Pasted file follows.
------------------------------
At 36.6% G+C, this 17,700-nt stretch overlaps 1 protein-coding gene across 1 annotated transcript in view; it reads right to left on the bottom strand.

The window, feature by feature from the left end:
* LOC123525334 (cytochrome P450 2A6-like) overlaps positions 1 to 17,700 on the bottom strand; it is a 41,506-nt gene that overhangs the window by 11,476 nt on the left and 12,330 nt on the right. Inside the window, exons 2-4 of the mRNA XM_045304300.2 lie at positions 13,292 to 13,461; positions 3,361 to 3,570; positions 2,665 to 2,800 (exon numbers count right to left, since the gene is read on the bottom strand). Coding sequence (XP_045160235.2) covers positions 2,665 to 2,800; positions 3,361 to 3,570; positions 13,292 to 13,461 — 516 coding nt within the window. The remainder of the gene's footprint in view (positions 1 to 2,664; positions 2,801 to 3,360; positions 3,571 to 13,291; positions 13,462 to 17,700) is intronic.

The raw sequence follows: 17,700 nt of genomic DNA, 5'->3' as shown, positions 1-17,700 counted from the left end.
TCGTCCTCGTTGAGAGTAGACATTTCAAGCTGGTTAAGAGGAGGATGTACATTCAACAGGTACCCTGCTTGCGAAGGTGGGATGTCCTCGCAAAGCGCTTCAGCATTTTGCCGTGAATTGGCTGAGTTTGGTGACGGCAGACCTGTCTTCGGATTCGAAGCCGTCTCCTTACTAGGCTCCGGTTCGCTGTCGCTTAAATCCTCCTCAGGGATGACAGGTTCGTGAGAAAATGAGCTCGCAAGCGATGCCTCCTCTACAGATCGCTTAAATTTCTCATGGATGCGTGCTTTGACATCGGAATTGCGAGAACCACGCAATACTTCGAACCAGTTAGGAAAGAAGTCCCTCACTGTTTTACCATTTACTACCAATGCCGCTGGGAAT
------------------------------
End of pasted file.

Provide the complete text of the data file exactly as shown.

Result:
At 36.6% G+C, this 17,700-nt stretch overlaps 1 protein-coding gene across 1 annotated transcript in view; it reads right to left on the bottom strand.

The window, feature by feature from the left end:
* LOC123525334 (cytochrome P450 2A6-like) overlaps positions 1 to 17,700 on the bottom strand; it is a 41,506-nt gene that overhangs the window by 11,476 nt on the left and 12,330 nt on the right. Inside the window, exons 2-4 of the mRNA XM_045304300.2 lie at positions 13,292 to 13,461; positions 3,361 to 3,570; positions 2,665 to 2,800 (exon numbers count right to left, since the gene is read on the bottom strand). Coding sequence (XP_045160235.2) covers positions 2,665 to 2,800; positions 3,361 to 3,570; positions 13,292 to 13,461 — 516 coding nt within the window. The remainder of the gene's footprint in view (positions 1 to 2,664; positions 2,801 to 3,360; positions 3,571 to 13,291; positions 13,462 to 17,700) is intronic.

The raw sequence follows: 17,700 nt of genomic DNA, 5'->3' as shown, positions 1-17,700 counted from the left end.
TCGTCCTCGTTGAGAGTAGACATTTCAAGCTGGTTAAGAGGAGGATGTACATTCAACAGGTACCCTGCTTGCGAAGGTGGGATGTCCTCGCAAAGCGCTTCAGCATTTTGCCGTGAATTGGCTGAGTTTGGTGACGGCAGACCTGTCTTCGGATTCGAAGCCGTCTCCTTACTAGGCTCCGGTTCGCTGTCGCTTAAATCCTCCTCAGGGATGACAGGTTCGTGAGAAAATGAGCTCGCAAGCGATGCCTCCTCTACAGATCGCTTAAATTTCTCATGGATGCGTGCTTTGACATCGGAATTGCGAGAACCACGCAATACTTCGAACCAGTTAGGAAAGAAGTCCCTCACTGTTTTACCATTTACTACCAATGCCGCTGGGAAT